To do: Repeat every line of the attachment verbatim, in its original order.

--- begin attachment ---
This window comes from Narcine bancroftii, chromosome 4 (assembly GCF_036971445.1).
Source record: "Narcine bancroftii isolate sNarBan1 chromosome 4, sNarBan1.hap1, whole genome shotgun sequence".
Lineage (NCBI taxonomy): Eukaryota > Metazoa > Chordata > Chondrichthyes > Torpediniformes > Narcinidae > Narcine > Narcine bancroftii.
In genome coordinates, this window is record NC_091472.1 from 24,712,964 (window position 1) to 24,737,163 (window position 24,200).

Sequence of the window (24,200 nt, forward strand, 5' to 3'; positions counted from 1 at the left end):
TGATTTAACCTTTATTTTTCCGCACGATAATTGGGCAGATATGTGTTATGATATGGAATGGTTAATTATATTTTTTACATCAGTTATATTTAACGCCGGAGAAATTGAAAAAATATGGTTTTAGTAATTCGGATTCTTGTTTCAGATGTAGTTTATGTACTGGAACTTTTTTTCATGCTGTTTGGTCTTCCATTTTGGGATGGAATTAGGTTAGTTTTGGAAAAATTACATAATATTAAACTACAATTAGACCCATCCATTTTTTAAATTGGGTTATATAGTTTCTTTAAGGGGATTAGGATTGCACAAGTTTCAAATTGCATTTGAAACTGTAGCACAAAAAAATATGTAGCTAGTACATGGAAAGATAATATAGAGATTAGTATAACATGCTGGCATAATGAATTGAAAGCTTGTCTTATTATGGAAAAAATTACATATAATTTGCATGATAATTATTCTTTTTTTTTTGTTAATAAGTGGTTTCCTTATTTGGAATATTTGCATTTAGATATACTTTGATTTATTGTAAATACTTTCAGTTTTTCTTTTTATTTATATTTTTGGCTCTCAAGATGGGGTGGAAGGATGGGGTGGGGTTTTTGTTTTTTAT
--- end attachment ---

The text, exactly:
This window comes from Narcine bancroftii, chromosome 4 (assembly GCF_036971445.1).
Source record: "Narcine bancroftii isolate sNarBan1 chromosome 4, sNarBan1.hap1, whole genome shotgun sequence".
Lineage (NCBI taxonomy): Eukaryota > Metazoa > Chordata > Chondrichthyes > Torpediniformes > Narcinidae > Narcine > Narcine bancroftii.
In genome coordinates, this window is record NC_091472.1 from 24,712,964 (window position 1) to 24,737,163 (window position 24,200).

Sequence of the window (24,200 nt, forward strand, 5' to 3'; positions counted from 1 at the left end):
TGATTTAACCTTTATTTTTCCGCACGATAATTGGGCAGATATGTGTTATGATATGGAATGGTTAATTATATTTTTTACATCAGTTATATTTAACGCCGGAGAAATTGAAAAAATATGGTTTTAGTAATTCGGATTCTTGTTTCAGATGTAGTTTATGTACTGGAACTTTTTTTCATGCTGTTTGGTCTTCCATTTTGGGATGGAATTAGGTTAGTTTTGGAAAAATTACATAATATTAAACTACAATTAGACCCATCCATTTTTTAAATTGGGTTATATAGTTTCTTTAAGGGGATTAGGATTGCACAAGTTTCAAATTGCATTTGAAACTGTAGCACAAAAAAATATGTAGCTAGTACATGGAAAGATAATATAGAGATTAGTATAACATGCTGGCATAATGAATTGAAAGCTTGTCTTATTATGGAAAAAATTACATATAATTTGCATGATAATTATTCTTTTTTTTTTGTTAATAAGTGGTTTCCTTATTTGGAATATTTGCATTTAGATATACTTTGATTTATTGTAAATACTTTCAGTTTTTCTTTTTATTTATATTTTTGGCTCTCAAGATGGGGTGGAAGGATGGGGTGGGGTTTTTGTTTTTTAT